Stainless steel, also known as inox, is the term used to refer to a type of material that is widely used in both industrial and everyday life due to its outstanding properties:
- Chemical corrosion resistance
- Good strength and temperature resistance
- High durability,…
If you want to learn more about stainless steel, this article can provide you with useful information.
What is stainless steel?
Stainless steel is an iron-chromium alloy with chromium content usually above 10.5%. It can also include other elements such as nickel, molybdenum, titanium, and different components depending on specific applications.
The variation in the metal composition as well as the percentage of each component will create different types of stainless steel, and naturally, their properties will also differ.
The term “stainless” originates from the corrosion resistance and oxidation resistance of this material (in Vietnam, the phenomenon of metal oxidation under normal conditions is referred to as “rust”). The English term for stainless steel is “stainless steel.”
Therefore, based on the characteristics of this material, it is commonly referred to as stainless steel, both to distinguish it from ordinary steel (carbon steel) and to highlight its durability against certain chemicals and metal oxidation.
Stainless steel has the ability to resist corrosion and oxidation, preventing damage from humid environments or chemicals. This makes it an ideal material for various applications, including the production of consumer and industrial products, medical equipment, and many other applications.
Stainless steel has elasticity and can withstand high temperatures, making it suitable for various working conditions.
However, it is more expensive than conventional steel types, and the machining and welding processes can be more challenging. This leads to higher costs for products made from stainless steel compared to the majority of products made from ordinary carbon steel.
Main Components of Stainless Steel
The composition of stainless steel can vary depending on the specific type. For many grades of stainless steel, the basic components typically include the following elements:
- Chromium (Cr): It is the main component of stainless steel, second only to iron in terms of proportion. Chromium plays a crucial role in providing corrosion resistance. The chromium content is usually above 10.5%.
- Nickel (Ni): It is added to enhance corrosion resistance and increase durability. The nickel content can range from approximately 8% to 25%.
- Carbon (C): The carbon content in stainless steel is usually very low, typically below 0.08%. The presence of carbon helps enhance the hardness and strength of the steel.
- Molybdenum (Mo): This component is often added to stainless steel to improve corrosion resistance in more corrosive environments and increase durability.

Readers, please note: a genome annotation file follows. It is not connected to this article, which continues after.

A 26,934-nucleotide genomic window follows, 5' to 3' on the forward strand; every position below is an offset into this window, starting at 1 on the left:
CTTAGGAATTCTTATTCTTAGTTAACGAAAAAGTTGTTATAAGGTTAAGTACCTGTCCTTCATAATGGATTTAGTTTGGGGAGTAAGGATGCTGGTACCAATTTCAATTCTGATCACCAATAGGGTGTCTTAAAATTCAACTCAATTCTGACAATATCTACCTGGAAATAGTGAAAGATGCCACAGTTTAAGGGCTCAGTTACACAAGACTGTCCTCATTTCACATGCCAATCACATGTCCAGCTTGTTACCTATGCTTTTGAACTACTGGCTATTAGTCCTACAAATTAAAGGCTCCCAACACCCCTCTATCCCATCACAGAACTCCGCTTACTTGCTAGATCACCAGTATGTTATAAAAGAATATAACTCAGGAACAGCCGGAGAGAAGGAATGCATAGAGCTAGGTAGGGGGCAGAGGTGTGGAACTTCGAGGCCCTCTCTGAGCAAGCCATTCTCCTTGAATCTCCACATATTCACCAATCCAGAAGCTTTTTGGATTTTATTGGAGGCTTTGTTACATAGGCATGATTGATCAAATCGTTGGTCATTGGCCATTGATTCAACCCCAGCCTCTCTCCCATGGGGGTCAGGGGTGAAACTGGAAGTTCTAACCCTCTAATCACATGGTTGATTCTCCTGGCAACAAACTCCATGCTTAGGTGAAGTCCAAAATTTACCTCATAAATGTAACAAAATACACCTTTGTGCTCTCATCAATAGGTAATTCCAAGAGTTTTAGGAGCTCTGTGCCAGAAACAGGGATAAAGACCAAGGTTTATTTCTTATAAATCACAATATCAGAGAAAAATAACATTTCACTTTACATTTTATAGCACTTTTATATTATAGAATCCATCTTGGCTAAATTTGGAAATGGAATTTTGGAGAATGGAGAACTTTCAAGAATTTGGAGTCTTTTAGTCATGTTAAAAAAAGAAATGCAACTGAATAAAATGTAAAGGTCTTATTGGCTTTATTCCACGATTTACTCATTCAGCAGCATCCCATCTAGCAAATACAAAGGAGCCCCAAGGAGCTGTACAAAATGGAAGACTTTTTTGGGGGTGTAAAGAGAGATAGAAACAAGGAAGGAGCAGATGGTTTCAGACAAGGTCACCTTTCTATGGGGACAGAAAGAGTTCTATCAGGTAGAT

- Titanium (Ti): Some types of stainless steel contain titanium to enhance corrosion resistance and improve load-bearing capacity.
- Iron (Fe): It is the main component of steel in general and provides overall hardness and durability to the material.
Other elements such as copper (Cu), silicon (Si), manganese (Mn), and various other elements can also be found in stainless steel alloys, depending on specific applications. The main components of stainless steel are adjusted to create specific properties such as corrosion resistance, weldability, hardness, and durability.
How is Stainless Steel Classified?
Stainless steel is classified based on its crystal structure, chemical composition, and physical properties. There are three main types of stainless steel: Austenitic, Ferritic, and Martensitic.
Austenitic stainless steel is the most common and widely used type. It contains 16-26% chromium and 6-22% nickel, along with small amounts of other elements such as manganese, silicon, and copper. Austenitic stainless steel has an austenite crystal structure, which gives it ductility, easy formability, and good weldability. This type of stainless steel is commonly used in the food industry, medical field, construction, and household applications.
Ferritic stainless steel contains 10-30% chromium and usually does not contain or only contains a very small amount of nickel. It has a ferrite crystal structure and exhibits properties ranging from ductile to harder than Austenitic steel. Ferritic stainless steel has good corrosion resistance, making it commonly used in industries such as chemical, petroleum, and automotive.
Martensitic stainless steel contains 11-18% chromium and has a high carbon content. It has a martensite crystal structure, which provides hardness and ease of machining. Martensitic stainless steel is often used in applications requiring high hardness, such as knives, cutting blades, and machine components.
Commonly Used Grades of Stainless Steel
Above, we discussed the main types of stainless steel, and within each main type, they are further classified into smaller material grades. Now, let’s explore the popular metal grades currently in use:
Inox 304 (Stainless Steel 304)